In response to “We all miss campus, but making the return optional isn’t equitable” published on June 26, 2020:
As president of our Student Government Association (SGA) and a member of the University-wide steering committee, I’ve been involved in fall planning for months. Equity has been a priority, and feedback is valuable. I thank the author of this article for airing their thoughts, but I would be remiss if I didn’t share my disagreement.
The author argues that an optional return to campus will be inequitable partly because students are in unequal home situations. She’s right that Hopkins students find themselves in a variety of home situations, but given that reality, it is necessary to give students the option to come back to campus.
A student might have had to return to an unstable home environment due to coronavirus (COVID-19) in the spring. Universal pass/fail grading was necessary for them because they faced obstacles to online coursework at home. If they have the option to return to campus this fall, then they have the opportunity to be in an environment conducive to pursuing their academic goals. The well-meaning but misguided argument in this piece would have that student stuck at home for another semester with everything still online, but this time with unforgiving letter grading. As we know, the differences in school and home are steep, but forcing all students into an online semester does not take away the stark differences in home life between students.
The author also argues that when students come back to campus, they will be at a higher risk of contracting COVID-19. However, this assumes a safe environment at home. In many states, cases are still rising. The University has released publicly available plans describing robust and mandatory public health guidelines, which are arguably better than widely ignored public health measures across the country. If students do get sick, Hopkins has a thought-out quarantine system in place. Meanwhile, students have access to some of the best health care in the world, presenting circumstances equal to if not better than the experience of contracting COVID-19 at home.
To be sure, online learning equity is a concern, but the author’s predictions for its failures rest on shallow ground. The article cites intangibles like work with friends, meetings with professors and hands-on lab sections. But how can the author be sure the experience will be inferior when they make zero reference to the draft plan for academics? We the readers are given no reason why dragging every student down by forbidding a return to campus actually lifts anybody up.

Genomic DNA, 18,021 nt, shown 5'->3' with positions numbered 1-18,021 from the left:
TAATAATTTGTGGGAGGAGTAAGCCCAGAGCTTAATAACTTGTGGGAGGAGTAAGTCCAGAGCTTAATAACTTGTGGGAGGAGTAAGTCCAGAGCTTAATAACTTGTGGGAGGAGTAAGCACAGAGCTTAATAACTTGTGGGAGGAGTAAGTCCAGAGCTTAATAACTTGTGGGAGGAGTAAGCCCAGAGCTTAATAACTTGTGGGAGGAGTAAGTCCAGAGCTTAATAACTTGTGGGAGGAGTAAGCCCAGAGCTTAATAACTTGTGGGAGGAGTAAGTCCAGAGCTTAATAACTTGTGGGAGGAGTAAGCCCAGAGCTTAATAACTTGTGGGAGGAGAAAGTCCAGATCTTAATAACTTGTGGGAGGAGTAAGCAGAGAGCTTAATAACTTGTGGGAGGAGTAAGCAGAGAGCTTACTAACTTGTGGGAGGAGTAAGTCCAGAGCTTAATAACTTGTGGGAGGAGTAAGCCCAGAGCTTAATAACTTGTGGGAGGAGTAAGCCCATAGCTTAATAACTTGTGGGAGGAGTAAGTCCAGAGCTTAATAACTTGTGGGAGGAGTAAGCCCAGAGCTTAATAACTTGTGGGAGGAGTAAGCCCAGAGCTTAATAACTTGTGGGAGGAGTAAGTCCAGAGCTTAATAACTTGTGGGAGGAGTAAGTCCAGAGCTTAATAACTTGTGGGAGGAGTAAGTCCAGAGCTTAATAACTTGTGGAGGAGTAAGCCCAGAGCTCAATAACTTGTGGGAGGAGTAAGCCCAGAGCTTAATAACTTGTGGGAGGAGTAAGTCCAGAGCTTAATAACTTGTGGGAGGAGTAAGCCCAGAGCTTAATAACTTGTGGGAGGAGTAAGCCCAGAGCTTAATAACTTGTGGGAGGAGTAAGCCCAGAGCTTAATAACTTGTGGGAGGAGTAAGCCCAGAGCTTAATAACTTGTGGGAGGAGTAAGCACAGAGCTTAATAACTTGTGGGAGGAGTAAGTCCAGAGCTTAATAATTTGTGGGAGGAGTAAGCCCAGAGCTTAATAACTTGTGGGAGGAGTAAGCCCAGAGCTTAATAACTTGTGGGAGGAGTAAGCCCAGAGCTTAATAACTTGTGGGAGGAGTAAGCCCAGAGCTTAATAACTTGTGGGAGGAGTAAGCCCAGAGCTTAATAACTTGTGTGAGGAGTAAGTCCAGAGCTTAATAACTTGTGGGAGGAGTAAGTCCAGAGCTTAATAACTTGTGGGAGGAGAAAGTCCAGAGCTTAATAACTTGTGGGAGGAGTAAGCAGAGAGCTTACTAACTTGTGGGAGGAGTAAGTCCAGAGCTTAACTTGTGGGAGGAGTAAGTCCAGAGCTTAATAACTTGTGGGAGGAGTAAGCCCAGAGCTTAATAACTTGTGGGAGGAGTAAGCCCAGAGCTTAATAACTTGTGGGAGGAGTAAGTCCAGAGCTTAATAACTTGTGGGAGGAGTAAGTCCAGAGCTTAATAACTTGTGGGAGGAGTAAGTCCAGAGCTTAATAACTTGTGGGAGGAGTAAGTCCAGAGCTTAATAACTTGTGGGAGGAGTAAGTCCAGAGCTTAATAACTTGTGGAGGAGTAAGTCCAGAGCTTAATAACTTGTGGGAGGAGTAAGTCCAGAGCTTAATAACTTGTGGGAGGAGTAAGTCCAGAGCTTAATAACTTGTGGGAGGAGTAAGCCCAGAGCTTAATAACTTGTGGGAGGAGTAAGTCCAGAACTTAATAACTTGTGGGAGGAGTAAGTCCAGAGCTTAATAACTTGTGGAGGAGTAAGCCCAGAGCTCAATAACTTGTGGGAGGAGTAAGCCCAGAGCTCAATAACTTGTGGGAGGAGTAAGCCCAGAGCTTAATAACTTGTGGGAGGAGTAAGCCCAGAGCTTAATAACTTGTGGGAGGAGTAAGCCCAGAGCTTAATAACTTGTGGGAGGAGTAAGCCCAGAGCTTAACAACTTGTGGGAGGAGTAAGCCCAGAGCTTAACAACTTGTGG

To conclude, preventing students from returning to campus creates an inequity orders of magnitude higher than any that exists between in-person and online instruction. Given the measures the University is taking, it is likely that Hopkins will be safer for our undergraduates than most other parts of the country, if not much of the world. Even if in-person classes provide some minor advantage to students, the large majority of classes in the fall will be online anyways.
For those who cannot return to campus and cannot succeed in online classes, forcing classes to be online for everyone won’t make their situation any better. Taking a leave of absence is always an option; no one is being forced to choose between peace of mind and a high quality education when the third option is choosing to take the semester off and wait for the public health situation to improve. COVID-19 has presented the University and the world with many tough decisions, but here the solution is clear: Let students return to campus in the fall if they choose and if the public health situation allows for it.
Sam Mollin is a senior Political Science and Environmental Studies double-major from Larchmont, NY. He is the Executive President of SGA and is a member of the JHU 2020 Planning Student Advisory Committee.